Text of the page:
New TTC sex-assault numbers reveal 'disconcerting' reality, but don't tell whole story, some say

Over a five-year period from 2011 to 2015, 577 sexual assaults were reported on TTC vehicles or property but critics say solutions need to focus less on victims and more on targeting perpetrators
Dai Williams never reported the stranger who pressed himself against her on the subway. She is just one person that new numbers confirmed by the Toronto Transit Commission don’t capture. (Submitted by Dai Williams)

Dai Williams never reported the stranger who pressed himself against her on the subway.

As he whispered in graphic detail what he wanted to do to her, she froze, not wanting to inconvenience anyone.

"I remember thinking, 'I should really do something' but my immediate thought was 'I'll cause a delay'," she told CBC News.

"If I ask someone to push a button, I'll cause chaos ... I only have a handful of stops to go so let's just get through this."

Williams is just one person that new numbers confirmed by the Toronto Transit Commission don't capture. Over a five-year period from 2011 to 2015, 577 sexual assaults were reported on TTC vehicles or property.

That translates to one sexual assault almost every three days on the public transit system, something TTC spokesperson Susan Sperling says reveals a "disconcerting" reality. But some say the numbers don't tell the whole story.

'A very under-reported crime'

Gabrielle Ross-Marquette, communications coordinator at the Metropolitan Action Committee on Violence Against Women and Children (METRAC), is one of them.

Over a five-year period from 2011 to 2015, 577 sexual assaults were reported on TTC vehicles or property. (CBC)

"It's a very under-reported crime a lot of people go through, from micro-aggressions to sexual assault," Ross-Marquette told CBC News, adding women regularly exchange stories of everyday incidents they live through using social media.

As an extra tool to combat that, the TTC is working on a new app that would allow a rider to discreetly take a photo of the person harassing or assaulting them and immediately submit a report. When plans for the app were announced in June 2016, CEO Andy Byford said he hoped it would be a less obvious alternative to pressing the emergency strip on TTC vehicles.

Williams says the app is a step in the right direction, but has concerns.

For one thing she wonders if it would work throughout the subway system since wi-fi coverage isn't available between stations.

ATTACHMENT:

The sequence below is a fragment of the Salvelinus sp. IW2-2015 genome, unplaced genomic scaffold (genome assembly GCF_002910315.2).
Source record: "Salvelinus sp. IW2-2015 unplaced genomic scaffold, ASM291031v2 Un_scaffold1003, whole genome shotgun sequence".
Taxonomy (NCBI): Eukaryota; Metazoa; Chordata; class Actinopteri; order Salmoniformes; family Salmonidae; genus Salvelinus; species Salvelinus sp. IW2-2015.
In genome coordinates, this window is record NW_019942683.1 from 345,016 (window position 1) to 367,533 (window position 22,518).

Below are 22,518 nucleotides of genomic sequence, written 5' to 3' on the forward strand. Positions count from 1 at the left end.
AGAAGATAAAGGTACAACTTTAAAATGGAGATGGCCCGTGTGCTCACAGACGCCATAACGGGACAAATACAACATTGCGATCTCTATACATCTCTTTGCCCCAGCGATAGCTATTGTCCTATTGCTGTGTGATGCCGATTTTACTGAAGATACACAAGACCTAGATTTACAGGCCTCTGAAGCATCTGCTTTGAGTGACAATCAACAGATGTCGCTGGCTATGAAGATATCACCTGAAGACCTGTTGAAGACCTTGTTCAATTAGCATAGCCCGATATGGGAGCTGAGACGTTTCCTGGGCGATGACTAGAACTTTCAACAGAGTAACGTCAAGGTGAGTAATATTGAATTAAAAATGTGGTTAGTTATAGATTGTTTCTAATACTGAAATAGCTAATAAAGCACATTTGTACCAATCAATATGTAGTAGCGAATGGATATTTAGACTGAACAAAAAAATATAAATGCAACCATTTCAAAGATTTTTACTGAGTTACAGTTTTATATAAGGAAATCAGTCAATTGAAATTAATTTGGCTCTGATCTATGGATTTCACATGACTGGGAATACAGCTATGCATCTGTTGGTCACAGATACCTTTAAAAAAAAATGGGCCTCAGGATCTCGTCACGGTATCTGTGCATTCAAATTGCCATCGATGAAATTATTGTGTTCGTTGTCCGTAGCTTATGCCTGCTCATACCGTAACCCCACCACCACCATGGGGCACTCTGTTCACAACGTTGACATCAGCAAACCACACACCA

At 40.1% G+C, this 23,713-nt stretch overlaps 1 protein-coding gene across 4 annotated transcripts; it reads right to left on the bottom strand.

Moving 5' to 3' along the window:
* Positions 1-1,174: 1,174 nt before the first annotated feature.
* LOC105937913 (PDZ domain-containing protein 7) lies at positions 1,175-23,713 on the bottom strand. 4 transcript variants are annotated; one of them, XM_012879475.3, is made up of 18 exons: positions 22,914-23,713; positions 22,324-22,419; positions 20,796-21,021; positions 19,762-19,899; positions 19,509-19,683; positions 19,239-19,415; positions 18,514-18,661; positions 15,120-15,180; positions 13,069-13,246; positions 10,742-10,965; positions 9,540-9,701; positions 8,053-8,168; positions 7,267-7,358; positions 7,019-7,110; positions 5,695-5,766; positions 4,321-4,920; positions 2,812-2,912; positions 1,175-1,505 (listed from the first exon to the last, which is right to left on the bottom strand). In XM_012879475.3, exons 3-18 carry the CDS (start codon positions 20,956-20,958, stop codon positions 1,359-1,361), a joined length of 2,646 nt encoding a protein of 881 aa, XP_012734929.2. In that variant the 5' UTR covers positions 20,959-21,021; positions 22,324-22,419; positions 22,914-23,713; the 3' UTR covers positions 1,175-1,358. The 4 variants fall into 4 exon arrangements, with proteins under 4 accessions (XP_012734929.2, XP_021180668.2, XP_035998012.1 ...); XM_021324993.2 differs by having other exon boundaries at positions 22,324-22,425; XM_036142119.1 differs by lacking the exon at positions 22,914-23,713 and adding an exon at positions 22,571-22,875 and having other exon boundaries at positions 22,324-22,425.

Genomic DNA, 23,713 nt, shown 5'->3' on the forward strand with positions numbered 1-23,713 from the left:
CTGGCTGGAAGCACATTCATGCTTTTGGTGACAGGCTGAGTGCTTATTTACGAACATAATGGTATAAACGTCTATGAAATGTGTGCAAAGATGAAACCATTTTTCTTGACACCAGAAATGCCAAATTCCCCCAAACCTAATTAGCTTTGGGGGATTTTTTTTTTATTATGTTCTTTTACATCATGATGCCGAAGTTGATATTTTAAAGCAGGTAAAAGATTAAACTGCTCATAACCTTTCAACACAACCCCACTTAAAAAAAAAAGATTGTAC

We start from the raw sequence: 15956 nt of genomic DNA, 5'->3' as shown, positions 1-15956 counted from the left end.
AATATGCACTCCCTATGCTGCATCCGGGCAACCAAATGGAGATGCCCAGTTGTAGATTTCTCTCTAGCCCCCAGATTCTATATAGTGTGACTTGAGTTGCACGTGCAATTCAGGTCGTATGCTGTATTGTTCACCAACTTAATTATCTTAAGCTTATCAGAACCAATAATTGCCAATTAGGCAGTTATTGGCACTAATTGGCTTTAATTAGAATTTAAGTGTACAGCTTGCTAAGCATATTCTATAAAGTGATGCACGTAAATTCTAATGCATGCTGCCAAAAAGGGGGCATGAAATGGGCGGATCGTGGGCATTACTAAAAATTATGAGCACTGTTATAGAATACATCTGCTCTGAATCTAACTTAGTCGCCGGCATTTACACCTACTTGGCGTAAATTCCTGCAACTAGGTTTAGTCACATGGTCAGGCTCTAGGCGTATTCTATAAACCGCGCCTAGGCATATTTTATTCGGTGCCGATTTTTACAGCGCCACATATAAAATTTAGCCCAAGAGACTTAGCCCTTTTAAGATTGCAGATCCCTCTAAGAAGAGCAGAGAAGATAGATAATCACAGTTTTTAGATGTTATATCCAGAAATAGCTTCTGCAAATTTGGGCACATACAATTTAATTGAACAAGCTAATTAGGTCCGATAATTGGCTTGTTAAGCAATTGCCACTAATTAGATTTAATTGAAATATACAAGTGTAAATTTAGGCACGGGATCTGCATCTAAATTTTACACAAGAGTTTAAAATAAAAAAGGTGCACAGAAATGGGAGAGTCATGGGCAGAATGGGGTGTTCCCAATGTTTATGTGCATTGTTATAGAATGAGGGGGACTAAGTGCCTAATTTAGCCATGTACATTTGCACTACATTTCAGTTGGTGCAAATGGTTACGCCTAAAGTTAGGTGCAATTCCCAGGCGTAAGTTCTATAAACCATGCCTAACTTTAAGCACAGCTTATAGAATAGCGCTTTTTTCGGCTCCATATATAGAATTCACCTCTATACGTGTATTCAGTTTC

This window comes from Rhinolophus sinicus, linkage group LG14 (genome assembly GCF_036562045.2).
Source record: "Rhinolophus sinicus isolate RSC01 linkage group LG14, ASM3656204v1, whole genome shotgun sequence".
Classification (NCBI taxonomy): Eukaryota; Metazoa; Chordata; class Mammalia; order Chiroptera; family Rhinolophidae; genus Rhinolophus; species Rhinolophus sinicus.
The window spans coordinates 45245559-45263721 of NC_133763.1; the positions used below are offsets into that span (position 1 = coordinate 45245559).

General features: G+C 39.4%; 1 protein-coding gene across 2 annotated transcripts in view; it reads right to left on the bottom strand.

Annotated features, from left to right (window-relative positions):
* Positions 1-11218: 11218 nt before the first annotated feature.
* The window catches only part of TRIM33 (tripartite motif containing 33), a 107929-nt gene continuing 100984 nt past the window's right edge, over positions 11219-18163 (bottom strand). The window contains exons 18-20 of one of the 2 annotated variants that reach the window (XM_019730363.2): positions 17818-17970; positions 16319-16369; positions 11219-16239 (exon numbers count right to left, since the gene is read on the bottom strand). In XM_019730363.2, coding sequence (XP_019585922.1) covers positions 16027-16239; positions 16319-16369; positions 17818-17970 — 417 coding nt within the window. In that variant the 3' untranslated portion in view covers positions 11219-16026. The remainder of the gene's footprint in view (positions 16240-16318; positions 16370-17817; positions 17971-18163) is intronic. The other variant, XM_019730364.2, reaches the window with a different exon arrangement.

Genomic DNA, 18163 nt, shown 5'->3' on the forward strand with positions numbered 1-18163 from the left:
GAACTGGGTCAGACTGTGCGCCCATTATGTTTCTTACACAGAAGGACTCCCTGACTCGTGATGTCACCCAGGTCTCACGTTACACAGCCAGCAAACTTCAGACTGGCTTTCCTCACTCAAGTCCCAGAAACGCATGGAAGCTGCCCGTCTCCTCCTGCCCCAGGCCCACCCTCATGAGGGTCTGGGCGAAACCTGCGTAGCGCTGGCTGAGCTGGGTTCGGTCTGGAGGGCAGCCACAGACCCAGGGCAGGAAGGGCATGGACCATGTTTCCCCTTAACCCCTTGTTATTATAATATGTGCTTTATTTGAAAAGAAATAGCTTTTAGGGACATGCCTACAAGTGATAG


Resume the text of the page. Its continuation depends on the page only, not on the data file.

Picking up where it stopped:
Gabrielle Ross-Marquette, communications coordinator at the Metropolitan Action Committee on Violence Against Women and Children (METRAC) says the numbers don’t tell the whole story. (CBC)

But more importantly, she worries initiatives like this one focus too much on what potential victims should do, instead of focusing on perpetrators.

"I feel like a lot of these 'solutions' place the onus on the victim where I really think there should be more initiatives about teaching people about personal space, consent, behaviour, that sort of thing."

Sperling says that as part of the app's roll-out, the TTC will conduct a public awareness campaign around sexual assault. Asked about the details of the campaign Monday, she was unable to provide any additional details.

Sperling did say she hopes the app will be one more measure to make riders feel safer, in addition to the agency's designated waiting areas, emergency alarms and request-stop programs. Additionally, she says, riders should treat emergency alarms just as they would 911.

'Groping: It's a crime'

"Its entirely appropriate if you're feeling vulnerable, if you're feeling in any sort of danger," she said.

One of four new posters unveiled by ETS on Tuesday as part of a "zero-tolerance" campaign aimed at stopping sexual harassment on buses and trains. (Supplied)

Meanwhile, Ross-Marquette points to campaigns that shift the focus from victim to perpetrator, such as Edmonton Transit's "zero-tolerance" Safe Ride posters.

The posters list examples of inappropriate behaviour, including sneaking photos of riders, groping, leering and making unsolicited comments.

The poster campaign, which rolled out in August 2015, marks criminal acts like groping in red with specific calls to action such as calling 911 or pressing a passenger alarm.

Dai Williams says having someone call for help when she was on the subway all those years ago would have gone a long way.

"I think as women you're trained to be polite and  that was my primary concern," Williams said.

Had someone noticed the man's behaviour and alerted TTC staff, she says, "I would have felt validated in my fear."

With files from Shannon Martin